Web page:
Friday, September 23, 2011

Sierpinski and the Joys of Learning Math

Many years ago I used to conduct regular Math Nights at local area schools to help parents develop an understanding of the new math program their children were using in schools and the type of math their daughters and sons were likely to bring home in K - 6th grade. They were nearly always lively events with teachers running parents through the math activities their children did in class and me finishing the evening with a Q&A session.

Earlier this week I was at Flynn school where I have two student teachers and as I walked the hallways to their classrooms I noticed some eye catching posters advertising the upcoming Math Night in October to which everyone in the school community was invited. What caught my eye was the Sierpinski triangle, a fractal, as shown in the picture, displayed on many of the posters.. There were also some posters with Escher-like tessellations all designed to catch the eye of the passer-by. Fractals (PBS- Nova), once thought of as a curiosity or an extreme art form, are now being used as mathematical models to explain all kinds of things in the natural world.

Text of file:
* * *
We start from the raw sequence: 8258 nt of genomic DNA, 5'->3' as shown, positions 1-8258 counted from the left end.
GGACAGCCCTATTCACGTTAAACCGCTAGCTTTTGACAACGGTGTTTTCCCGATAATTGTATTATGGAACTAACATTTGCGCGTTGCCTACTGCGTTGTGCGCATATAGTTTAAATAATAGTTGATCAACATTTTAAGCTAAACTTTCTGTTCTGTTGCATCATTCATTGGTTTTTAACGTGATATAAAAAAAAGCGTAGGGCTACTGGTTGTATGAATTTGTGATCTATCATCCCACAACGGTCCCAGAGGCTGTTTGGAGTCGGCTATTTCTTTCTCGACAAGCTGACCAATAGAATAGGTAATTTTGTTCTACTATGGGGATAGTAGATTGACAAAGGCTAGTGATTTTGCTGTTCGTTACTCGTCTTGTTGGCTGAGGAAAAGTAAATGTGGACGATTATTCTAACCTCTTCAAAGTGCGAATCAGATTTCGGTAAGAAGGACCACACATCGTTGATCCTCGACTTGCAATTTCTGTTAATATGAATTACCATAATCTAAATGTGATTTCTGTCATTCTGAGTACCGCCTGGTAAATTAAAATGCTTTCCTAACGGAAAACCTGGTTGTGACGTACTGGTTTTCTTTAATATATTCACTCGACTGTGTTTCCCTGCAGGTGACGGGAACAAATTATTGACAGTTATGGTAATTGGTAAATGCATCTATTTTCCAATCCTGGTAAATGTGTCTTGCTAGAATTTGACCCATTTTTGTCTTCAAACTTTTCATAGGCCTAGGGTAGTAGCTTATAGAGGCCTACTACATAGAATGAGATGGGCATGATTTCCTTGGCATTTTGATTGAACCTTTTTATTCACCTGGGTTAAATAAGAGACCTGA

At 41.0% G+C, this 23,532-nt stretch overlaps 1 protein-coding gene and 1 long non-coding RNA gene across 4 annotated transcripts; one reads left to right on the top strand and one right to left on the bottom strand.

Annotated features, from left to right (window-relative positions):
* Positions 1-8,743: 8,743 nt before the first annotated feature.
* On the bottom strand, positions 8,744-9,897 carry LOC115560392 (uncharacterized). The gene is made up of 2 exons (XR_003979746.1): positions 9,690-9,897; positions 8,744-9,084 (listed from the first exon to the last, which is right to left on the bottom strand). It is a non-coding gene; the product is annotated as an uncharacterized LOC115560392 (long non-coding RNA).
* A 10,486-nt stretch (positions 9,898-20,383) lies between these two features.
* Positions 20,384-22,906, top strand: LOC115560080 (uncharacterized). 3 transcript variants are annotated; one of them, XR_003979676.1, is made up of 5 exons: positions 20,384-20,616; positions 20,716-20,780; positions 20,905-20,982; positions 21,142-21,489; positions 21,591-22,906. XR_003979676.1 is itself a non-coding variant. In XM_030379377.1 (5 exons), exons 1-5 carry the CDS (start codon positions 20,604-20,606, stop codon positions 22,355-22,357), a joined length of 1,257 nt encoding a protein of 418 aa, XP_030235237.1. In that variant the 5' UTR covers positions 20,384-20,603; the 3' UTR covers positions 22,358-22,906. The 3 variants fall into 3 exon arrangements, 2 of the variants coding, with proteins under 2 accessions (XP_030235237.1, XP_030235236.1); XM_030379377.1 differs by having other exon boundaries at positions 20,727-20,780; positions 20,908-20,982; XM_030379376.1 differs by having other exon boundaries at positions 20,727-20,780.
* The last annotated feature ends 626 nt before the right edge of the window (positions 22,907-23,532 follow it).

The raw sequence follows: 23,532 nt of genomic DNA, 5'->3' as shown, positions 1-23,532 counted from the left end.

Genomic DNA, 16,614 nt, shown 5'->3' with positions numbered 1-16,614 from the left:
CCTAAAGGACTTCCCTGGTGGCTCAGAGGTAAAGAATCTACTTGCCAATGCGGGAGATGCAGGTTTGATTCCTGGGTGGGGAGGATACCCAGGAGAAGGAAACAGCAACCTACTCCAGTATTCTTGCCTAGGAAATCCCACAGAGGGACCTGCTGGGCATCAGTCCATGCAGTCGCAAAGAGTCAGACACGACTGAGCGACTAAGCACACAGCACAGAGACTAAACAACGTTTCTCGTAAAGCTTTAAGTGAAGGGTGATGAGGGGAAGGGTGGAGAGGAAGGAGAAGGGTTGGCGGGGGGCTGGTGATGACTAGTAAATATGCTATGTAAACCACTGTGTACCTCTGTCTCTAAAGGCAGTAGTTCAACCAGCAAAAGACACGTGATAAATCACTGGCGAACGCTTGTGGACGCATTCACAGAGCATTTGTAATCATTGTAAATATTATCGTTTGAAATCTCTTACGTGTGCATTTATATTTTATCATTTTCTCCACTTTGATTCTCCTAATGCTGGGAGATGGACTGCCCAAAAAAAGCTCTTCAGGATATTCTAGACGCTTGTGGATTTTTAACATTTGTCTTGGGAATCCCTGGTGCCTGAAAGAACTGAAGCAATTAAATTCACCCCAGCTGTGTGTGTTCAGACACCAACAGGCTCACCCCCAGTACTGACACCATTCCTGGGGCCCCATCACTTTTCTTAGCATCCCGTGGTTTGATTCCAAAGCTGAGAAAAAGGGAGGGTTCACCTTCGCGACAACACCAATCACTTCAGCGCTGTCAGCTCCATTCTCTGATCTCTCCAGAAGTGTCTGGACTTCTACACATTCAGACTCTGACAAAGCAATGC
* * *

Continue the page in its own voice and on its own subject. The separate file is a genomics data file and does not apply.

But there was more to these posters than just announcements. The work of Karyn Vogel, the Flynn and C.P.Smith schools math professional development coordinator, they were also communicating the aesthetic component of math, a critically important element if we are ever going to help students enjoy math for what it is, the science of pattern. Imagine learning to read and write without poetry, fiction, literature and creative writing? Imagine if the only thing we learned in language arts was the ability to read directions and write formal descriptions? Imagine if reading and writing were reduced to a purely utilitarian function?

I spent the day today at a conference on teaching math to children who struggle to learn math. The presenter was excellent but he made the points that "math ain't easy" and that "math learning has no ceiling". Learning to read is extremely difficult for many children, so is learning science or social studies. In fact, everything can be difficult in some way for some children. I also cannot think of a subject that has a "ceiling". One can study for a PhD, and beyond, in almost anything. If math was made as motivating to learn and as interesting as language life would be very different.

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